Here’s an excerpt:
Even with its wrappings, the object looked no bigger than walnut. Curiosity got the better of Kyra and she asked, “Pray, what is it?”
Rafael crossed to the far end of the folly before answering. “Open it and see.” Before she could demur, he took her basket and set it down next to the portfolios on the stone slab.
The paper fell away to reveal a ball of rich brown paste flecked with bits of scarlet. Its soft sheen had the patina of oiled mahogany. Still mystified, she looked up.
“It is a special blend of cacao, made according to my grandmother’s recipe,” he explained. “Will join me in a taste? It takes only a few minutes to prepare and it will fortify our stamina for an attack on English grammar.”
Surely he did not mean now. “But you have no kitchen, no cook.”
“I have all the utensils I need right here.” He produced a tin pot from his satchel, along with a small knife and two mugs. “As for a cook . . .“ Wielding a wooden whisk, Rafael cut a rakish flourish though the air. “I have honed my skills under the tutelage of a culinary master.”
A spark from flint striking steel lit the smile in his eyes. A leaf curled in the first flare of flame.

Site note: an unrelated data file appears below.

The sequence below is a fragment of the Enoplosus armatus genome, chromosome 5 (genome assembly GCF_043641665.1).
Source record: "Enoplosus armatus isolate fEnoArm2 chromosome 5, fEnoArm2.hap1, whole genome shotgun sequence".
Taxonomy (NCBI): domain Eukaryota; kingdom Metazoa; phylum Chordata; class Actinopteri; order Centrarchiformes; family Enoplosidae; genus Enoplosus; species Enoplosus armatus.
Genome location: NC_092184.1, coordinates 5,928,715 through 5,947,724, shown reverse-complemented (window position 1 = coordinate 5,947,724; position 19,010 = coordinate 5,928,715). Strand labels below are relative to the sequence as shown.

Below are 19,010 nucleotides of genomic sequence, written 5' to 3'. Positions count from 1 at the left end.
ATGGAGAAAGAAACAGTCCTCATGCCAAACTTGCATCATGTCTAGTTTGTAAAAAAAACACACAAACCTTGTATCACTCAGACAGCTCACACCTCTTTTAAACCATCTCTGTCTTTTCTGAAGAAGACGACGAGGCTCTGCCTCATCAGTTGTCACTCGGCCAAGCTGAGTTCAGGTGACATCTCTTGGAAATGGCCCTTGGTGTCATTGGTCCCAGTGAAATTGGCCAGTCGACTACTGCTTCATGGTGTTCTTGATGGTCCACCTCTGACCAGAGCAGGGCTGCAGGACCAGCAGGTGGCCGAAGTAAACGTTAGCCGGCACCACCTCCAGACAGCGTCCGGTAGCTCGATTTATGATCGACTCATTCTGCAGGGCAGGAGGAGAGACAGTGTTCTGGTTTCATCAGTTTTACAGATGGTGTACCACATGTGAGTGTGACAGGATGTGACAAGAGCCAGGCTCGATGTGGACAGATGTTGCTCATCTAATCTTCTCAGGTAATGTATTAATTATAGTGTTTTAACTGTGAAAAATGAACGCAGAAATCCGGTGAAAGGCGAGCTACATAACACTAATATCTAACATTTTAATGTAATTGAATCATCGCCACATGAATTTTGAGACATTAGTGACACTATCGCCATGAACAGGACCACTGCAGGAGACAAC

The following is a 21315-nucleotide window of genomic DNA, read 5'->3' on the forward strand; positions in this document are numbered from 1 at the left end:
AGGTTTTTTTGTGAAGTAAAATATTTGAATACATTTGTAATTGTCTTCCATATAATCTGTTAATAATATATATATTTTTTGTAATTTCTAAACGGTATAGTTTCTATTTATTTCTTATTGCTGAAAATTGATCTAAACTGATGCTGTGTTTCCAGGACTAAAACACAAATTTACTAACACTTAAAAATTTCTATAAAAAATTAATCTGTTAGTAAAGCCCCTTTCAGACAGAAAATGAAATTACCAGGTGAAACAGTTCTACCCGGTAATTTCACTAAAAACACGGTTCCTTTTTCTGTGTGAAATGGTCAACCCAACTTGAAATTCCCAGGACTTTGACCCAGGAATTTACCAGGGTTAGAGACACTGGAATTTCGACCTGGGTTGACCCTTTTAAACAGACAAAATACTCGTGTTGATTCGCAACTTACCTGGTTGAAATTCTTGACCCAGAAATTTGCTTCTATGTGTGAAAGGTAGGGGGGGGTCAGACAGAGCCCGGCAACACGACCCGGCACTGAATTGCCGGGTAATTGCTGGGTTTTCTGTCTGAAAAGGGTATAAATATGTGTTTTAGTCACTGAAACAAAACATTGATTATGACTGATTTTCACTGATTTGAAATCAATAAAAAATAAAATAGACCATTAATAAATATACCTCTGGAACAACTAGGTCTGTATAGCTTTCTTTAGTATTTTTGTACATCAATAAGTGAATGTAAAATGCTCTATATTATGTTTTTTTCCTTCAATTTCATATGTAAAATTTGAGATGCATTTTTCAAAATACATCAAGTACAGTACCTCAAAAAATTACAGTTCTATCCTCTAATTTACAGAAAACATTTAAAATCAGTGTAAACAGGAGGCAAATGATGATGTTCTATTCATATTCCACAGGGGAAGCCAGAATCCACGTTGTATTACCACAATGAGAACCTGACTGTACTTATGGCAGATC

Kyra suddenly felt warm all over.
Rafael pour out a measure of the brew and passed her a steaming mug. Their hands touched, and she was far more aware of the heat of his fingertips.
Was he flirting with her? If he knew the truth, he would have little taste for her company.
She colored and drew back, angry with the handsome Spaniard for stirring a longing that ought to have died. Angry with herself for feeling fire where there ought to be ice.
Having made up her mind to dislike the beverage, Kyra puckered her lips as she raised the mug, determined to abstain from more than a tiny swallow. But then she experienced the oddest sensation. The aroma of tropical fruit and roasted spice tickled her nose, the swirling sweetness filled her lungs and caressed her cheeks.
Dizzy, she smiled in spite of her resolve. A splash fell on her tongue, hot and heady. She drew in a mouthful and downed it in a quick gulp.
He looked at her from over the rim of his own mug. “It is good, isn’t it?”
“Delicious,” she murmured. “I shouldn’t . . .”